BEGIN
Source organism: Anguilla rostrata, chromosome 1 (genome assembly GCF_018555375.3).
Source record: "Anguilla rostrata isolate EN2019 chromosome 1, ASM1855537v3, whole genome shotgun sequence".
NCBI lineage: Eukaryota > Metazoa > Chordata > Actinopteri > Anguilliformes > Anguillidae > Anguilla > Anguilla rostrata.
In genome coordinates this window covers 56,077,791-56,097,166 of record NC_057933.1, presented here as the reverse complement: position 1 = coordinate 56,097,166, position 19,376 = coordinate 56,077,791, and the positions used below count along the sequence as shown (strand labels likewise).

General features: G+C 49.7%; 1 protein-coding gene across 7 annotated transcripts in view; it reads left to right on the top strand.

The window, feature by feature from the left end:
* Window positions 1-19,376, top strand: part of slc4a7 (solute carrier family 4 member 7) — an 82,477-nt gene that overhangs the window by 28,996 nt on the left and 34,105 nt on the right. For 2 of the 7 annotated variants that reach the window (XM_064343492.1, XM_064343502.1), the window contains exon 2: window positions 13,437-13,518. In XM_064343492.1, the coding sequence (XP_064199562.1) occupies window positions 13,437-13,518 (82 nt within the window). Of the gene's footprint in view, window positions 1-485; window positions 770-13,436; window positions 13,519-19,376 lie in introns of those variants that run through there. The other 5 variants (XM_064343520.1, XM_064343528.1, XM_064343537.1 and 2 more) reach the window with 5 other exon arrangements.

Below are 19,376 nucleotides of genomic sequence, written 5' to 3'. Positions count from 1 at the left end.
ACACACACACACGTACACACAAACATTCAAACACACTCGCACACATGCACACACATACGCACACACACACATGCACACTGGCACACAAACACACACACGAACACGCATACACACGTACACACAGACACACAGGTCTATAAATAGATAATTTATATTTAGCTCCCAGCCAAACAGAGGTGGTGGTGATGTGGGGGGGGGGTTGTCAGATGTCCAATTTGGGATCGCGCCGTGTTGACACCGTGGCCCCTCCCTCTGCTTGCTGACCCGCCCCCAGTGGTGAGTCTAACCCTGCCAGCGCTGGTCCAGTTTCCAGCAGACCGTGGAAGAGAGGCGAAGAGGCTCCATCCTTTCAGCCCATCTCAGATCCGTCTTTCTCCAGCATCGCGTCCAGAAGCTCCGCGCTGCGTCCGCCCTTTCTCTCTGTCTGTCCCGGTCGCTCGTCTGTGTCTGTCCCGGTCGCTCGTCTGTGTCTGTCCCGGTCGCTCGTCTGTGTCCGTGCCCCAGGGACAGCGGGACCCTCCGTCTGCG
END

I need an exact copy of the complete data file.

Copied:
Source organism: Anguilla rostrata, chromosome 1 (genome assembly GCF_018555375.3).
Source record: "Anguilla rostrata isolate EN2019 chromosome 1, ASM1855537v3, whole genome shotgun sequence".
NCBI lineage: Eukaryota > Metazoa > Chordata > Actinopteri > Anguilliformes > Anguillidae > Anguilla > Anguilla rostrata.
In genome coordinates this window covers 56,077,791-56,097,166 of record NC_057933.1, presented here as the reverse complement: position 1 = coordinate 56,097,166, position 19,376 = coordinate 56,077,791, and the positions used below count along the sequence as shown (strand labels likewise).

General features: G+C 49.7%; 1 protein-coding gene across 7 annotated transcripts in view; it reads left to right on the top strand.

The window, feature by feature from the left end:
* Window positions 1-19,376, top strand: part of slc4a7 (solute carrier family 4 member 7) — an 82,477-nt gene that overhangs the window by 28,996 nt on the left and 34,105 nt on the right. For 2 of the 7 annotated variants that reach the window (XM_064343492.1, XM_064343502.1), the window contains exon 2: window positions 13,437-13,518. In XM_064343492.1, the coding sequence (XP_064199562.1) occupies window positions 13,437-13,518 (82 nt within the window). Of the gene's footprint in view, window positions 1-485; window positions 770-13,436; window positions 13,519-19,376 lie in introns of those variants that run through there. The other 5 variants (XM_064343520.1, XM_064343528.1, XM_064343537.1 and 2 more) reach the window with 5 other exon arrangements.

Below are 19,376 nucleotides of genomic sequence, written 5' to 3'. Positions count from 1 at the left end.
ACACACACACACGTACACACAAACATTCAAACACACTCGCACACATGCACACACATACGCACACACACACATGCACACTGGCACACAAACACACACACGAACACGCATACACACGTACACACAGACACACAGGTCTATAAATAGATAATTTATATTTAGCTCCCAGCCAAACAGAGGTGGTGGTGATGTGGGGGGGGGGTTGTCAGATGTCCAATTTGGGATCGCGCCGTGTTGACACCGTGGCCCCTCCCTCTGCTTGCTGACCCGCCCCCAGTGGTGAGTCTAACCCTGCCAGCGCTGGTCCAGTTTCCAGCAGACCGTGGAAGAGAGGCGAAGAGGCTCCATCCTTTCAGCCCATCTCAGATCCGTCTTTCTCCAGCATCGCGTCCAGAAGCTCCGCGCTGCGTCCGCCCTTTCTCTCTGTCTGTCCCGGTCGCTCGTCTGTGTCTGTCCCGGTCGCTCGTCTGTGTCTGTCCCGGTCGCTCGTCTGTGTCCGTGCCCCAGGGACAGCGGGACCCTCCGTCTGCG